At Txori, the kitchen is the focal point and the best seat in the house isn't a seat at all: It's a spot at the narrow ledge that runs along the stand-up-only counter where you can watch the cooks' controlled ballet and eyeball each tempting little plate. Lined up between you and them are bowls of almonds and olives, slices of sheep's milk cheese steeping in olive oil and herbs, wedges of tortilla Espanola (a cold omelet studded with onion and potato) and ramekins of flan waiting to be unmolded.
No yellow sticky notes here. As orders are filled, manager Jeffrey Watanabe uses a crayon to cross out each item on register receipts pinned to a corkboard mat.
"What's that?" we asked, pointing to a dish we hadn't seen before. "You can't have that," he said. "That's for the chef of the Dahlia Lounge." Sure enough, there in a giant swell of Belltown's beautiful people was Eric Tanaka, corporate chef for Tom Douglas Restaurants, schmoozing with Txori's chef de cuisine, Joey Serquinia.
Well, at least we could have what he was drinking: a glass of Txakoli, from the solid all-Spanish list. The bartender makes a splash holding the bottle high and pouring it into tumblers, the traditional way to decant this slightly fizzy white wine from the Basque region.
Txori's owners, Joseba Jimenez de Jimenez and his wife, Carolin Messier de Jimenez, have been educating Seattleites about Basque food and wine since 1999, when they opened Harvest Vine. Txori means "bird," and you sort of eat like one here, pecking at little bites of meat, seafood or cheese, many of them mounted on slices of bread or pierced with a wooden skewer. Called pintxos, meaning "thorn" or "pick," they are the sort of snacks you'd find in a San Sebastián bar. Things like an opulent blood sausage, savory with cinnamon, nutmeg and clove, soft and plump as a feather pillow in its thin casing; or stuffed squid, full of itself, napped in its own briny ink; or something as simple yet intriguing as crusty bread topped with spicy dry-cured chorizo dusted with bittersweet chocolate.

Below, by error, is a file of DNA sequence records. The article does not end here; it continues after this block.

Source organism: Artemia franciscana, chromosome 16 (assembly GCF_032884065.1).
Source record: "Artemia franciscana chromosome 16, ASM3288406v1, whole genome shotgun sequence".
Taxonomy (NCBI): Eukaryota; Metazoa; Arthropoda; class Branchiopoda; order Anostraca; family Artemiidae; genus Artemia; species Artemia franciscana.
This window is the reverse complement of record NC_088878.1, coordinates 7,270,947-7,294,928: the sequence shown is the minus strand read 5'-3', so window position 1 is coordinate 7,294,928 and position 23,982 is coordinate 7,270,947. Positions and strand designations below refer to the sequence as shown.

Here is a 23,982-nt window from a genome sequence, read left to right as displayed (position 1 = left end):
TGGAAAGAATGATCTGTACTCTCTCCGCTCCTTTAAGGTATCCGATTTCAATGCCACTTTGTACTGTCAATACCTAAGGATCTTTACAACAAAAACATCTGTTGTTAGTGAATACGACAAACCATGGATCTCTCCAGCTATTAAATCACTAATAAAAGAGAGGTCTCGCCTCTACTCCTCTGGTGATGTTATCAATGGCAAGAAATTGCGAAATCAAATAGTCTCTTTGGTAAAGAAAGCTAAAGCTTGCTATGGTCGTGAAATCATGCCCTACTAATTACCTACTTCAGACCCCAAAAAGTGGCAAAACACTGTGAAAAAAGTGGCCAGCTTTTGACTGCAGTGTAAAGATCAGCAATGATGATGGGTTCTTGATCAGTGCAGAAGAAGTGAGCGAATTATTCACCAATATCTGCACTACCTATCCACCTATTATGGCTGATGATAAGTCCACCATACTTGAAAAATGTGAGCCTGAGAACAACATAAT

Those are from the printed menu. Look to the chalkboard for daily specials, such as a succulent whole roasted sardine, cool white gazpacho and octopus salad mounded on toast wearing a floppy sunny-side-up egg as if it were a jaunty Basque beret. Pierce the yolk and watch it run like lava over minced octopus and creamy white pochas beans bound by mayonnaise tinted pink with piquillo pepper. The soup — pale as milk, thick as cream — had a sweet, nutty almond underlay supporting green top notes of cucumber and melon.
A salty slice of Serrano ham came with the soup, pinned to a cube of not-quite-ripe honeydew. Burned, bitter garlic and undercooked chickpeas ruined a sauté of garbanzos and spinach. Roasted cauliflower needed salt. But those missteps are offset by many other satisfying, even sensational nibbles.
For those determined to sit, there are stools at high tables opposite the counter as well as tables and chairs in a rear dining room where tall, narrow French doors open onto a brick-walled garden that will soon have a deck for outdoor seating — just the place for sipping pink cava on a summer day.
Providence Cicero: Providencecicero@aol.com
Copyright © 2008 The Seattle Times Company